An excerpt from Transcendent Dreaming: Stepping into Our Human Potential by Christina Donnell, Ph.D., which is available through Magus Books, 1309 1/2 4th St. SE, Minneapolis, or online at www.transcendentdreaming.com.

The following dream occurred in 1996. By then, although my familiar focus on ambition and activity in the external world had been replaced by exploration of my internal world, I was not yet comfortable with this transformation and had not yet integrated my inner discoveries with the everyday, repetitive events of my life. The dream seemed to reflect an intent to more deeply explore my internal world.

While lying in bed with my eyes closed and my awareness centered between them, image after image appeared in my mind’s eye. Meditation had accustomed me to letting images rise and evaporate without breaking my concentration. Then a heavy, syrupy feeling, which I eventually learned to associate with transcendent dreaming, blanketed me, pulling me into sleep.

I awakened within a dream in which I was doing exactly what I had been doing before the dream – lying in bed with my awareness centered between my eyes. Then the image of the black jaguar sitting in its tree, intently watching the jungle below, appeared and distracted me. The part of my awareness that was watching the dream thought it was peculiar that the jaguar image had appeared in a dream. With this thought, my awareness was drawn into the dream and became so immersed in the image of the jaguar that I lost sensation of my body and felt suspended in midair.

Although the sense of losing awareness of one’s body and physical surroundings happens to many people who practice meditation, this was not meditation. In fact, I soon felt my awareness itself begin to dissolve. The sensation was so extraordinary and pleasing that my attention was irresistibly drawn further into the jaguar image. Suddenly, a piercing brilliant light, accompanied by extreme heat, entered my brain. Unprepared for such an experience, I became anxious and aware of my body again. As the illumination from inside of me grew brighter and brighter, I experienced a rocking sensation and then felt the point of consciousness that was myself gradually expanding beyond my body.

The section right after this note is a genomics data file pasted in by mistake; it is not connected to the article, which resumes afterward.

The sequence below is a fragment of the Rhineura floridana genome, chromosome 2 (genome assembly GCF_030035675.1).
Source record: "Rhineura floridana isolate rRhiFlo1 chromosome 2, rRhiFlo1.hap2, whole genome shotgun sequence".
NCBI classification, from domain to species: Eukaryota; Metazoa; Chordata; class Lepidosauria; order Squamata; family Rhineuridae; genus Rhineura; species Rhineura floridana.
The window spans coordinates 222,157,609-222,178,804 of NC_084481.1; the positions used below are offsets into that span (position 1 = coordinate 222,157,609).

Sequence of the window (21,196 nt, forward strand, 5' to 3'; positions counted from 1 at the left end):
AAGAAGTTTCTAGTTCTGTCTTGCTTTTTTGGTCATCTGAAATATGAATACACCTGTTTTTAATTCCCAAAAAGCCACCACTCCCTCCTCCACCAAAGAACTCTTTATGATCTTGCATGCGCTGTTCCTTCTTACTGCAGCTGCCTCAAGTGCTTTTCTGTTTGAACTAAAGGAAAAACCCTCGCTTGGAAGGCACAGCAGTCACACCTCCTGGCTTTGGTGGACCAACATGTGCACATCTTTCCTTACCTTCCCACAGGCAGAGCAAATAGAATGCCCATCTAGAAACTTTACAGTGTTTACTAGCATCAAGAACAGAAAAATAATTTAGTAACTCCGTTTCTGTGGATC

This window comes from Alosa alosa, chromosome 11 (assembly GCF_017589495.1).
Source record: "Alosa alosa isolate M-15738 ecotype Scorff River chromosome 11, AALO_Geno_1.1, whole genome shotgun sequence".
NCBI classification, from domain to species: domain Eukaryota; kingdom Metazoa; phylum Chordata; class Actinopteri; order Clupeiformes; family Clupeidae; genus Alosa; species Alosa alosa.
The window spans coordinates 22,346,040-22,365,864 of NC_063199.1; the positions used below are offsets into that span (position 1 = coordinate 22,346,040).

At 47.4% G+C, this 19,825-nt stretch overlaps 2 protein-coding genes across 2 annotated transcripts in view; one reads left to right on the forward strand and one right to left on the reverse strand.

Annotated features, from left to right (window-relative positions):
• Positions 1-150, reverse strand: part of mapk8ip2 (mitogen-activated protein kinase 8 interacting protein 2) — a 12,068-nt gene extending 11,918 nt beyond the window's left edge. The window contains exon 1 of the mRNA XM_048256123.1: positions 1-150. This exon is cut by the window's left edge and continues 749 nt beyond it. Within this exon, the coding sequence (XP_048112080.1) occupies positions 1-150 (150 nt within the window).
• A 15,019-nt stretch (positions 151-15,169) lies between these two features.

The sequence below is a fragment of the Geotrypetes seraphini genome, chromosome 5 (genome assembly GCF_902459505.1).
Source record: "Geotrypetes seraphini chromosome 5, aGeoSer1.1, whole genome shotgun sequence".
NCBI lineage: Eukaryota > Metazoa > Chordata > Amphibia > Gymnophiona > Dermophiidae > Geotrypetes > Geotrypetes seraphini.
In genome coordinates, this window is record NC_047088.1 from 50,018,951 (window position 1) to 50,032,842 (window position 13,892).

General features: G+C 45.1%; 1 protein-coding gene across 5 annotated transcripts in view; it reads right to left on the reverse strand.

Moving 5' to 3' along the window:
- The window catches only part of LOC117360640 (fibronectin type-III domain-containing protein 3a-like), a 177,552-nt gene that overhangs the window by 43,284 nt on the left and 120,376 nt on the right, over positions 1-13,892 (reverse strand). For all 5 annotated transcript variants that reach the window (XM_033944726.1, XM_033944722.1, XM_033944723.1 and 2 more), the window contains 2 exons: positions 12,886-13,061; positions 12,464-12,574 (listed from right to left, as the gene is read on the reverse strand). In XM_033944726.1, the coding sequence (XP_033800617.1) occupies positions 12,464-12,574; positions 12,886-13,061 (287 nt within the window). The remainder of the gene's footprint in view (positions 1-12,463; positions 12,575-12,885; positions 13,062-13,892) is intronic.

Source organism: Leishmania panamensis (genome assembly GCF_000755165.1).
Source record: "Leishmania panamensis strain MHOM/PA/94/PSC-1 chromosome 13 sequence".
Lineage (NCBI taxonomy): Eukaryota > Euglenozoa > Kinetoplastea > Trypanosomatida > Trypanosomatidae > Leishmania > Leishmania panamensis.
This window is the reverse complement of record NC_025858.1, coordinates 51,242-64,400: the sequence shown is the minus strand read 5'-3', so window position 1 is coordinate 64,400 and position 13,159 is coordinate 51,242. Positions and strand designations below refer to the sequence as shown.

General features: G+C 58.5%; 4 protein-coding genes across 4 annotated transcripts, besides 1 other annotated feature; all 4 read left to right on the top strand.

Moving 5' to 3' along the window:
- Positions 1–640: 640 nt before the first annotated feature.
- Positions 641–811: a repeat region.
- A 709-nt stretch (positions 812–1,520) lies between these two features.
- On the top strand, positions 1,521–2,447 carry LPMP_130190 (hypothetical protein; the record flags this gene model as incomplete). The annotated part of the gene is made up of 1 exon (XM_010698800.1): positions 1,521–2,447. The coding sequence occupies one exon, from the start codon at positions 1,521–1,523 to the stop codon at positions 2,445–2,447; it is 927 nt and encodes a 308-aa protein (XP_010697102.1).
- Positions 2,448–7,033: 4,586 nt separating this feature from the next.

Meanwhile, my body had been dissolving until I became unconscious of it. I was now all consciousness – without form, feeling, or sensation – spread out in every direction without limitation. I was no longer as I had always known myself to be, a small point of awareness confined in a body, but instead an infinite consciousness bathed in light and reveling in a state of exaltation.

After some time, I felt my consciousness contract, becoming smaller and smaller until I again was vaguely aware of the outline of my body. I spent some time wondering if I was going to slip back into my body but did not know how to do this. Eventually, it just happened, and I awakened from the dream, once more aware of my body and the cars passing on the street outside my window.

Returning from a foreign land

I felt dazed and bewildered, as if returning from a foreign land, but was soothed by the sun shining on my face through the window. My friend Miriam was sitting on the edge of my bed. I tried to lift my arms and hands, but they felt limp and lifeless. And while I could understand every word Miriam spoke, I could not sequence a thought or speak. I learned that I had been in this state for almost 36 hours. I had missed a full day of work and a dinner engagement with her, and when I did not answer the phone in the morning, she had come to check on me.

Eventually I stood up, although my legs felt weak and wobbled beneath me. After a while, exhausted and ill at ease, I went outside for a short walk, thinking it would help me return to normalcy. I soon doubled up from an unbearable heat in my abdomen that rose to my throat, and I felt as if I would vomit fire. I returned to the house and sat on the couch, taking no interest in anything and feeling detached from my surroundings. Miriam spent the day to make sure I was okay, and left in the evening. Retiring early, I slept fitfully, having strange dreams yet aware that a part of myself was watching me sleep.

Around 5 a.m., the same heavy, syrupy feeling descended upon me again, and I awakened in the same dream as the night before. The jaguar was sitting in the same tree, intently watching the jungle below. Again I was pulled into the image, and light pierced my head, filling me with rapture and vitality. As I felt myself dissolve, my consciousness once again expanded in all directions then slowly contracted. When I finally became aware of my body, my heart was racing, there was a metallic taste in my mouth, and my exhaustion was even more pronounced than after the first dream.

I did not feel like the same woman I had been only a few days before. Something intangible and powerful, which I could not grasp or analyze, was happening, and I could not free myself from a sense of apprehension. From that day forward, I would never be my old self again. For the next several years I would live suspended between spirit and matter, between heaven and earth.

Reflections

The days immediately following the dream were a prolonged nightmare. I was aware of an intense internal glow, always in rapid motion. The nights were especially difficult since the stream of light that had pierced my head in both dreams seemed to increase in speed and intensity during the hours of darkness. I could feel my energy increasing, decreasing, and repatterning.